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Assorted stories from NPR
Updated: 24 min 43 sec ago

Why NASA Is Exploring An Alien World In Antarctica

Sun, 02/19/2017 - 6:58am

Covered in ice and filled with bubbling lava, the Antarctic volcano Mount Erebus is the perfect proxy for an alien world. That's why NASA's Aaron Curtis travels there to test space exploration robots.

A Foster Parent For Terminally Ill Children

Sun, 02/19/2017 - 6:58am

NPR's Lulu Garcia-Navarro talks to Los Angeles foster parent Mohamed Bzeek. He takes care of terminally ill foster children and tends full-time to their medical needs.

Imagining The Present As The Future Of The 1950s

Sun, 02/19/2017 - 6:58am

Elan Mastai grew up fascinated by the 1950s sci-fi books. He talks with Lulu Garcia-Navarro about his novel All Our Wrong Todays that imagines a world with jet packs and flying cars.

Brazilians Prepare For Carnival, And Its Grueling Test Of Physical Endurance

Sun, 02/19/2017 - 6:58am

More than 2 million people dance and drink, day and night, for Carnival in Rio de Janeiro. All that pleasure involves quite a bit of pain. Ask the samba superathletes in 7-inch heels.

Republican Rep. Mark Sanford Discusses His South Carolina Town Hall

Sun, 02/19/2017 - 6:58am

NPR's Lulu Garcia-Navarro talks to Mark Sanford, a House Republican from South Carolina, about his town hall meeting on Saturday.

New York Republican Rep. Tom Reed Faces Angry Crowds

Sun, 02/19/2017 - 6:58am

Angry constituents have recently packed GOP town halls to voice their concerns about health care and Trump. On Saturday, Rep. Tom Reed attended four town halls in his southern New York district.

How 'Little Tokyo' Of Los Angeles Changed Into 'Bronzeville' And Back Again

Sun, 02/19/2017 - 6:58am

When Japanese-Americans were forced into WWII internment camps, many black families, migrating from the South, moved into their homes. But Japanese-Americans came back to the neighborhood later.

The Call-In: Answering Your Questions About 'Sanctuary Cities'

Sun, 02/19/2017 - 6:58am

There's no legal definition for a "sanctuary city," but that doesn't stop people from using the term. We answer listeners' questions about what it means to be a sanctuary city.

Pegi Young's New Album Is Emotionally 'Raw'

Sun, 02/19/2017 - 6:58am

NPR's Lulu Garcia-Navarro talks to singer-songwriter Pegi Young about her new album, Raw, about her divorce from Neil Young. She calls it the "soundtrack to the seven stages of grief."

NASA Announces Winners In 'Space Poop Challenge'

Sun, 02/19/2017 - 6:58am

Even astronauts have to go number two. NASA recently asked the public for suggestions on how to better deal with poop in spacesuits.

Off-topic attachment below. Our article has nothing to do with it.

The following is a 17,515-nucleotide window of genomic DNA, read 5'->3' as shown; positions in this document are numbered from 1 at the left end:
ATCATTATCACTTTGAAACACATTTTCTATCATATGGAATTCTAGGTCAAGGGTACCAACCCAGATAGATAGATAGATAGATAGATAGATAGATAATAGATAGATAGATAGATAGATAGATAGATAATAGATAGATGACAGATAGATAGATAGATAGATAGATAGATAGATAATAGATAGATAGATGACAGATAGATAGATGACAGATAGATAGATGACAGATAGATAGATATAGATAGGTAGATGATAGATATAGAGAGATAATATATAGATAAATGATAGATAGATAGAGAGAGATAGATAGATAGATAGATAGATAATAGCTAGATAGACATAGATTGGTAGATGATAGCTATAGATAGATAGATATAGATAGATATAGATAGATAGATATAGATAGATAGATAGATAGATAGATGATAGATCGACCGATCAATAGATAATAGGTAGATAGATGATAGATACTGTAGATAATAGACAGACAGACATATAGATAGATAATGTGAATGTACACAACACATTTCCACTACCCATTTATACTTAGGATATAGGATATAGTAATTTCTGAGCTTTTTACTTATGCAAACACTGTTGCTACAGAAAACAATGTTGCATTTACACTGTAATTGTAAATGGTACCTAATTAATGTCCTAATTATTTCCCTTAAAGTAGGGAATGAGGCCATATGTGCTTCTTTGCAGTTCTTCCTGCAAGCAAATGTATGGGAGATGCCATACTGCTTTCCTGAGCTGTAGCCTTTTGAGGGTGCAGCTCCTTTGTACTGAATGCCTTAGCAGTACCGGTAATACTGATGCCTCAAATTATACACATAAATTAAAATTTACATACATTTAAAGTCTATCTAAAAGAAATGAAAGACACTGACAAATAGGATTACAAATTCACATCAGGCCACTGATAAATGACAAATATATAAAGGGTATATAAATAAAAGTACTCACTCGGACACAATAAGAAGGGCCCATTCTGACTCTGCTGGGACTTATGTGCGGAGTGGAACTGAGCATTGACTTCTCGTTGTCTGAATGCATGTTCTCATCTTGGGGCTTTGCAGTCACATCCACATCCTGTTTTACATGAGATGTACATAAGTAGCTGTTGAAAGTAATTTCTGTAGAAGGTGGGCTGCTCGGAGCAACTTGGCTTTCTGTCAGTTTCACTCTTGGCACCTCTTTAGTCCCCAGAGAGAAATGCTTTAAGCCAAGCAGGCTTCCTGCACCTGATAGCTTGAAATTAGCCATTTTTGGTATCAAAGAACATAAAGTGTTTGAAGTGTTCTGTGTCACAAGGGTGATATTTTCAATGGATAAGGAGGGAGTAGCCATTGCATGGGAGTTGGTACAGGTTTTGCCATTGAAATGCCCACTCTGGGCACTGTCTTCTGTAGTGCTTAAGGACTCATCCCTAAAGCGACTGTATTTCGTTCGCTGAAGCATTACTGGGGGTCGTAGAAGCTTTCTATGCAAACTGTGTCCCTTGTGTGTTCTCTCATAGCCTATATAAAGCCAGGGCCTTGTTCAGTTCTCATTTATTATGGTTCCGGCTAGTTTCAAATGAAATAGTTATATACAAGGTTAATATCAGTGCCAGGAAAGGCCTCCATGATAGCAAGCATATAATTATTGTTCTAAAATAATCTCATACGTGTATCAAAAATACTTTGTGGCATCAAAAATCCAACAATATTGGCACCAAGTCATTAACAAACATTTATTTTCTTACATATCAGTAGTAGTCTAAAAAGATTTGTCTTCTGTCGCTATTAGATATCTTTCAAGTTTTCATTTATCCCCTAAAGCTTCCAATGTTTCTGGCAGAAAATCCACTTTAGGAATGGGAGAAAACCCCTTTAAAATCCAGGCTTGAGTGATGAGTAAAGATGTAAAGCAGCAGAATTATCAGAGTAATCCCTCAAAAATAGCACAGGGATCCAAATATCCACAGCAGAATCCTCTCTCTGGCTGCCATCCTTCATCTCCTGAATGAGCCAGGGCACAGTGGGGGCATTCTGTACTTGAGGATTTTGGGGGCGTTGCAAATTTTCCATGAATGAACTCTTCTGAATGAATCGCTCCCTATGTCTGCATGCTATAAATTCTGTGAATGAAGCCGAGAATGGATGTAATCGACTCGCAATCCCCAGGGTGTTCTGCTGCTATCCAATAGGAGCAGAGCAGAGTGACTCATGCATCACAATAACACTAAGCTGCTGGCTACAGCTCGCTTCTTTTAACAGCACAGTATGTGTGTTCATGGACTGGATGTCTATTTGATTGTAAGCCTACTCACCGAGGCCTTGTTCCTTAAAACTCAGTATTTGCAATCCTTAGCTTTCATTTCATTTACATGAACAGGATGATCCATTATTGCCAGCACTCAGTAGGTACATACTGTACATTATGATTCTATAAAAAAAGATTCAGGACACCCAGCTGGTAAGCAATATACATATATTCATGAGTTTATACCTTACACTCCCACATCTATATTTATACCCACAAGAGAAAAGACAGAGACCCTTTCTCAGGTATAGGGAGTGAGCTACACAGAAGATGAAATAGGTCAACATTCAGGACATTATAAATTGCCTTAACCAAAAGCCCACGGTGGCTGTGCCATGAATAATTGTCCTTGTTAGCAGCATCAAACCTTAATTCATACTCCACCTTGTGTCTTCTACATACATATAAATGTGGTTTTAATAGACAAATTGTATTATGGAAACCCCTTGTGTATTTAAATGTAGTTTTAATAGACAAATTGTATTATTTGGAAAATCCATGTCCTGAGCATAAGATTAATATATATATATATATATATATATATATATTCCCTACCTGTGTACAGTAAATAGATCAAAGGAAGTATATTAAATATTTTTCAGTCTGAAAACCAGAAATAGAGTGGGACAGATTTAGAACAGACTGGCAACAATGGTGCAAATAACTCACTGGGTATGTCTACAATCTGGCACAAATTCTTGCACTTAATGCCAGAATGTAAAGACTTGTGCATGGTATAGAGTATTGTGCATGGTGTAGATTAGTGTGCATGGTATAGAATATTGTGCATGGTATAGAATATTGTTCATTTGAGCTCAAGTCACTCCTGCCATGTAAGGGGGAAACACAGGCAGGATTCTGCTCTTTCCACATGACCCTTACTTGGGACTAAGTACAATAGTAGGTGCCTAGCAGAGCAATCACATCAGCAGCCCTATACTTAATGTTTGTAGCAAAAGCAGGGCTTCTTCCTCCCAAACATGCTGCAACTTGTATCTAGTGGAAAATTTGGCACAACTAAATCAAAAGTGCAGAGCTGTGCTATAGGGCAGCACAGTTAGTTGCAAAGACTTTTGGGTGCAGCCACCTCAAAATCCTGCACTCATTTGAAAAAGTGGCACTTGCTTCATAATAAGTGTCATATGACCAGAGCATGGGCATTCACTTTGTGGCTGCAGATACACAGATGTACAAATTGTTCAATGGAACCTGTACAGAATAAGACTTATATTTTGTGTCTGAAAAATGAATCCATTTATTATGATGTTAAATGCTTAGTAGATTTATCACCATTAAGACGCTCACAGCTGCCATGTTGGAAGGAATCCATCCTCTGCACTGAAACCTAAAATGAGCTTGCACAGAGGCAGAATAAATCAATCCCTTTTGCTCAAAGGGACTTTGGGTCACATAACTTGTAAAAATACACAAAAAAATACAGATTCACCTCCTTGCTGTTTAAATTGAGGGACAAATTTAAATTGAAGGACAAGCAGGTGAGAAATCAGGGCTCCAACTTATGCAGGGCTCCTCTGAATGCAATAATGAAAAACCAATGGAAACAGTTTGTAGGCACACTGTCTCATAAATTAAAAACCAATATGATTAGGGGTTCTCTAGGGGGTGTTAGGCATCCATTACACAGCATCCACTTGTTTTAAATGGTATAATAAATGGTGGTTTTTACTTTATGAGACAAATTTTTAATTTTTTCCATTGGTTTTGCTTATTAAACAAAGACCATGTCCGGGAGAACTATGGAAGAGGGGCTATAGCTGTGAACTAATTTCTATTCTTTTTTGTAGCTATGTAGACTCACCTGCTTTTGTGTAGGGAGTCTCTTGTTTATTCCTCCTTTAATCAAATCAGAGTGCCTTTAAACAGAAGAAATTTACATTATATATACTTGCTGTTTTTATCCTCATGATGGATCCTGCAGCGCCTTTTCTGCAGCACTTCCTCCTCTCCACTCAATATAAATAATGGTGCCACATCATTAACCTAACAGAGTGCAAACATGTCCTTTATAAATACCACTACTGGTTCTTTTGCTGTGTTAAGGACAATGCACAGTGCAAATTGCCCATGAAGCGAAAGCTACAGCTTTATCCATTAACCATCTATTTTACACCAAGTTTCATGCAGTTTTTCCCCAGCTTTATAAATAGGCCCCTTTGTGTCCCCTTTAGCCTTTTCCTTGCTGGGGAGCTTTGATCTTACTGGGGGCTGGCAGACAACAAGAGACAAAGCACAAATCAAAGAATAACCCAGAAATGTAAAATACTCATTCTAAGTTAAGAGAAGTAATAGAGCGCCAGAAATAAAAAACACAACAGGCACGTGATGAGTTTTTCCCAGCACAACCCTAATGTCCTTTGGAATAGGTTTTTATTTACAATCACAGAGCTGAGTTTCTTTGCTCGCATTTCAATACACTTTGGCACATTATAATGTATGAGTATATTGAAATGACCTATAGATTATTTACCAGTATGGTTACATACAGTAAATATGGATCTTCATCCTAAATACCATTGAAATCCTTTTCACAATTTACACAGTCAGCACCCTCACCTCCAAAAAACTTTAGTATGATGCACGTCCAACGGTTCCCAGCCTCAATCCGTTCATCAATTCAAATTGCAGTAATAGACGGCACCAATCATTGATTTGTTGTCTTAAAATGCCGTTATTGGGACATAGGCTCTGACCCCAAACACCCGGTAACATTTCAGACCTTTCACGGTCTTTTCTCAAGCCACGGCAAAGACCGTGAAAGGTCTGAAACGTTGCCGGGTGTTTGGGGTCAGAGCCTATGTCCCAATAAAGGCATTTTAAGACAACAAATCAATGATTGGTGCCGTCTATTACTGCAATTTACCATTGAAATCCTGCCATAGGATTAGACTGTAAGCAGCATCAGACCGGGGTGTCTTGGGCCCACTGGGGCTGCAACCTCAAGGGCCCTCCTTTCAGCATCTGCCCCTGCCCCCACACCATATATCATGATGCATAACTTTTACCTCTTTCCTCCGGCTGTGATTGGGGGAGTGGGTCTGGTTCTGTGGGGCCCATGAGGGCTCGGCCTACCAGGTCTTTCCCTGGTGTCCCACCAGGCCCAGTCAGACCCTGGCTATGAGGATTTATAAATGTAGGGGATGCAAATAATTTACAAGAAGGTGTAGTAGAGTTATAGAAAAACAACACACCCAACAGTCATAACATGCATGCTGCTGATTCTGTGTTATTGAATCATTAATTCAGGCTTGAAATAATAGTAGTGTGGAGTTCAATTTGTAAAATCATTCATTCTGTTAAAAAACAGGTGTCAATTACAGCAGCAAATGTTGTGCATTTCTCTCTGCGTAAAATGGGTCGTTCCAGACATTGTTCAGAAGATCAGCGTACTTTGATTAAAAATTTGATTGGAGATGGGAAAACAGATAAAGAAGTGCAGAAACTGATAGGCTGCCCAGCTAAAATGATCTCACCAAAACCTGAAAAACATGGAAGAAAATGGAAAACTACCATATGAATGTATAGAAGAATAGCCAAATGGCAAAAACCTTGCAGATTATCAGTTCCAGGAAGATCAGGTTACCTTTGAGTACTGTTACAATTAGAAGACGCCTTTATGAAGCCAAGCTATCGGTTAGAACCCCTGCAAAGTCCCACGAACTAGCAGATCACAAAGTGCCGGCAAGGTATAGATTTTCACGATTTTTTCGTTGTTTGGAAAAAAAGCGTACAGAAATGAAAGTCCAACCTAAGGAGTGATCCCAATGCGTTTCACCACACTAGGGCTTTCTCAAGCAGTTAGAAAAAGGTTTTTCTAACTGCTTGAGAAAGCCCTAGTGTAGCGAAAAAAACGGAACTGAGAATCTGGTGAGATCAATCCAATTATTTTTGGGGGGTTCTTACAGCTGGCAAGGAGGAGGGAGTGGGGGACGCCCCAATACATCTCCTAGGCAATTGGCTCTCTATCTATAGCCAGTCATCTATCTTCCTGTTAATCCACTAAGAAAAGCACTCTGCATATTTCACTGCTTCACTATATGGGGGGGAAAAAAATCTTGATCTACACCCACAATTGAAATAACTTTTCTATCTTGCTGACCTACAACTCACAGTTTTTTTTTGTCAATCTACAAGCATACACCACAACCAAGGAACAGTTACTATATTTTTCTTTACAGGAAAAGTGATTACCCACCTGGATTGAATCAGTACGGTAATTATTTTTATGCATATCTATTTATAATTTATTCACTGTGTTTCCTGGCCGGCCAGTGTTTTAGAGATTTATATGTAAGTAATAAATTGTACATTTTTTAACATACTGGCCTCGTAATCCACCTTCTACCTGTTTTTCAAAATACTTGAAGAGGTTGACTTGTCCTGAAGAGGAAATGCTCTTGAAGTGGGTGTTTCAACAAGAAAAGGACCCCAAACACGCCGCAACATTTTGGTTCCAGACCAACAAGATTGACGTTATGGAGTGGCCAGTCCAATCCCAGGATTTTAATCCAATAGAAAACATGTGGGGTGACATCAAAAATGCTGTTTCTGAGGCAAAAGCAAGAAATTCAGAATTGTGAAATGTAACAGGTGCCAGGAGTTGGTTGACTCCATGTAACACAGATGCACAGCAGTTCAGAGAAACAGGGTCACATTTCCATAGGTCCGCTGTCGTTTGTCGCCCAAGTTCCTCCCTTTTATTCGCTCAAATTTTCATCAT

Government Sues Lance Armstrong, Wants $100 Million

Sun, 02/19/2017 - 6:58am

NPR's Lulu Garcia-Navarro talks to New York Times sportswriter Juliet Macur about the government's lawsuit against cyclist Lance Armstrong, which now goes to a jury trial.

Protests In Paris Over Alleged Rape Of Black Man By Police

Sun, 02/19/2017 - 6:58am

People in Paris' suburbs have been protesting an alleged rape of a young black man by police. Political science professor Karim Amellal discusses the case and the upcoming presidential election.

Radical Cleric Connected To 1993 World Trade Center Bombing Dies

Sun, 02/19/2017 - 6:58am

Sheikh Omar Abdel-Rahman, also known as "the blind sheikh," who was convicted in connection with the 1993 bombing of the World Trade Center, has died in prison. He was 78.

North Korean Regime Blamed As Kim Jong Nam Death Investigation Widens

Sun, 02/19/2017 - 6:15am

Malaysian investigators have named four more suspects in connection to the bizarre poisoning death of the estranged half-brother of North Korean leader Kim Jong Un.

(Image credit: Mohd Rasfan/AFP/Getty Images)

Farming Behind Barbed Wire: Japanese-Americans Remember WWII Incarceration

Sun, 02/19/2017 - 6:00am

Many of the incarcerated were farmers, coerced to work the land in the camps. The food they grew was meant for the incarcerated but camp administrators sold it on the open market. Resistance ensued.

(Image credit: Densho: The Japanese American Legacy Project via The National Archives)

Top Items On This 12-Year-Old's Wish List: 'A Leg, A Bicycle'

Sun, 02/19/2017 - 6:00am

The one-legged orphan in Liberia had figured out how to use a crutch as an improvised prosthetic leg. But he wanted the real deal.

(Image credit: Carielle Doe for NPR)

Can Changing When And What We Eat Help Outwit Disease?

Sun, 02/19/2017 - 4:00am

I'm fasting intermittently as part of a research study, to see if changing my gut microbiome affects my multiple sclerosis. But maybe living on Peanut Chews isn't the best strategy.

(Image credit: Courtesy of Brandi Jefferson)

After Turbulent Week, Trump Holds Campaign Rally

Sat, 02/18/2017 - 8:27pm

A month into his presidency, President Trump sounded like candidate Trump at a boisterous rally in Melbourne, Fla.

(Image credit: Chris O'Meara/AP)

'Princess Pamela's Soul Food Cookbook' Comes Back After Falling Out Of Print

Sat, 02/18/2017 - 4:38pm

Pamela Strobel brought Southern soul food cooking to Northern audiences back in the 1960s, and her cookbook brought the food into homes. Now, two brothers are re-launching her cookbook.

How 'Cheap Eats' Affect The People Who Make And Serve The Food

Sat, 02/18/2017 - 4:38pm

Chef and restaurant owner Diep Tran talks about how "Cheap Eats" lists might be good for customers, but bad for underpaid and overworked restaurant workers.




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